Don’t interpret, discuss facts

Sometimes your expertise wouldn't come in handy, and you have to use the power of intuition. If your team is inefficient regarding production or creativity, express the facts which led you to the conclusion.

Don’t interpret the situation. Otherwise, you’ll become that “bad boss” who interfere too much. Understand the importance of a proper-working environment – the benefits are enormous.

Make up your mind “Yes or No”?

Many people look at “No” as a tool for expressing negativity. In fact, the saying of it indicates a lot more than that.

To forge strong bonds with other persons, you need to maintain a “No” on a regular basis. A person without self-trust can never be taken seriously.

Leave your anger aside

People often have requests which are by all means unacceptable. Many refer to them as unfair demands.

The ability to transform them just by explaining yourself is essential. Choosing anger as a tool for that purpose is a disastrous policy. Be humble, and people will treat you in the same way.

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“The Power of a Positive No” Quotes

[bctt tweet="As Martin Luther King Jr. once said, “Our lives begin to end the day we become silent about things that matter." username="get12min"]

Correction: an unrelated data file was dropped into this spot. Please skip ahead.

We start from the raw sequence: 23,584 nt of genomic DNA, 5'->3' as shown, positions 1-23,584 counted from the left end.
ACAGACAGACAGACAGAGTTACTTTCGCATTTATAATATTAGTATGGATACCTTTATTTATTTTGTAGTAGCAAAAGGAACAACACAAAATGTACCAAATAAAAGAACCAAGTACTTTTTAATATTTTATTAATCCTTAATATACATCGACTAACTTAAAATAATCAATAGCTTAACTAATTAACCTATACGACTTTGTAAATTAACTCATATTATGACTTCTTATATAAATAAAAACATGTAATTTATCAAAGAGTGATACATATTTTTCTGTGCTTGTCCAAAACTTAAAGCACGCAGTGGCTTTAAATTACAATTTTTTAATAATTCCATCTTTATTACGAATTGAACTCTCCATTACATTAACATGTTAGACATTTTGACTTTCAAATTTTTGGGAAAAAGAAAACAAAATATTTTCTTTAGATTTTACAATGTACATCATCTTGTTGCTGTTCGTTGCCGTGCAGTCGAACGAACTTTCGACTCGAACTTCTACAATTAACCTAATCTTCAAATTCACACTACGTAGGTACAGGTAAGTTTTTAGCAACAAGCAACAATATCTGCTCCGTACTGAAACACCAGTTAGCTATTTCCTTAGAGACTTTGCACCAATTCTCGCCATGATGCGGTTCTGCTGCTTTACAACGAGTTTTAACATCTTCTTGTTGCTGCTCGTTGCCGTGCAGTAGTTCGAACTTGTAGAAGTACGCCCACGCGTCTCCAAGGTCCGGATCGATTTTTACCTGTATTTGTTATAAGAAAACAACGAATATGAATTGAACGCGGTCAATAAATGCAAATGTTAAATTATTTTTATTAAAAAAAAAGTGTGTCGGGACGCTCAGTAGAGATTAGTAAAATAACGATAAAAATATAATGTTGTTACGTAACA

[bctt tweet=“The other often much prefers a clear answer, even if it is No, then continued indecision and waffling.” username=“get12min”]

[bctt tweet=“When angry, count to 10. If very angry, 100.” username=“get12min”]

[bctt tweet=“To get your No heard, there is no need to shout. There is no need to be aggressive, nor is there need to placate. A firm neutral tone will do just fine.” username=“get12min”]

[bctt tweet=“All too often we cannot bring ourselves to say No when we want to and know we should.” username=“get12min”]

Our Critical Review

This is not another self-help books whose purpose is widely known. The author designed it to answer questions related to self-management which is not the same as self-satisfaction.

If you’re excited to learn more about “The Power of a Positive No” stay firm, don’t back down when you’re dealing with a dangerous situation. We as people have a habit to overreact, instead of approaching the problem carefully, we rush into conclusion.